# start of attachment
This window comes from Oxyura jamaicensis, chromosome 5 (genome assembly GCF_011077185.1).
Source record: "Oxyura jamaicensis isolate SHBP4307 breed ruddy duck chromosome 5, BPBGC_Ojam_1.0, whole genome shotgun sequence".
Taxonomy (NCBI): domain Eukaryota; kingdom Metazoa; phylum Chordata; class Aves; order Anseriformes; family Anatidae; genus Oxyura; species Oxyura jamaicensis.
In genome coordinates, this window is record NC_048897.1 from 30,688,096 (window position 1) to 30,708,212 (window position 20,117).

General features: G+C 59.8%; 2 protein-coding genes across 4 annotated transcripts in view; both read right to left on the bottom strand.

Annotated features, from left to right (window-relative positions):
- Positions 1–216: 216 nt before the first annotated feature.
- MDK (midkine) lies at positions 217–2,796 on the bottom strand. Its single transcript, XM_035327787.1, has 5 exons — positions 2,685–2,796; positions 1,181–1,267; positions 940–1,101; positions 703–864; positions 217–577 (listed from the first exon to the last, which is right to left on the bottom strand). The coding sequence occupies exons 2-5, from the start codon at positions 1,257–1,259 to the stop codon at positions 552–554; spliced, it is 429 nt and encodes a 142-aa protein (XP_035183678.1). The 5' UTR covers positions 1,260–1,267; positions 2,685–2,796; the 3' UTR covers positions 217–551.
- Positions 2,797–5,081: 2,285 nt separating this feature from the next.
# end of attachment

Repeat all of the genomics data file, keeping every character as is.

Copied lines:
This window comes from Oxyura jamaicensis, chromosome 5 (genome assembly GCF_011077185.1).
Source record: "Oxyura jamaicensis isolate SHBP4307 breed ruddy duck chromosome 5, BPBGC_Ojam_1.0, whole genome shotgun sequence".
Taxonomy (NCBI): domain Eukaryota; kingdom Metazoa; phylum Chordata; class Aves; order Anseriformes; family Anatidae; genus Oxyura; species Oxyura jamaicensis.
In genome coordinates, this window is record NC_048897.1 from 30,688,096 (window position 1) to 30,708,212 (window position 20,117).

General features: G+C 59.8%; 2 protein-coding genes across 4 annotated transcripts in view; both read right to left on the bottom strand.

Annotated features, from left to right (window-relative positions):
- Positions 1–216: 216 nt before the first annotated feature.
- MDK (midkine) lies at positions 217–2,796 on the bottom strand. Its single transcript, XM_035327787.1, has 5 exons — positions 2,685–2,796; positions 1,181–1,267; positions 940–1,101; positions 703–864; positions 217–577 (listed from the first exon to the last, which is right to left on the bottom strand). The coding sequence occupies exons 2-5, from the start codon at positions 1,257–1,259 to the stop codon at positions 552–554; spliced, it is 429 nt and encodes a 142-aa protein (XP_035183678.1). The 5' UTR covers positions 1,260–1,267; positions 2,685–2,796; the 3' UTR covers positions 217–551.
- Positions 2,797–5,081: 2,285 nt separating this feature from the next.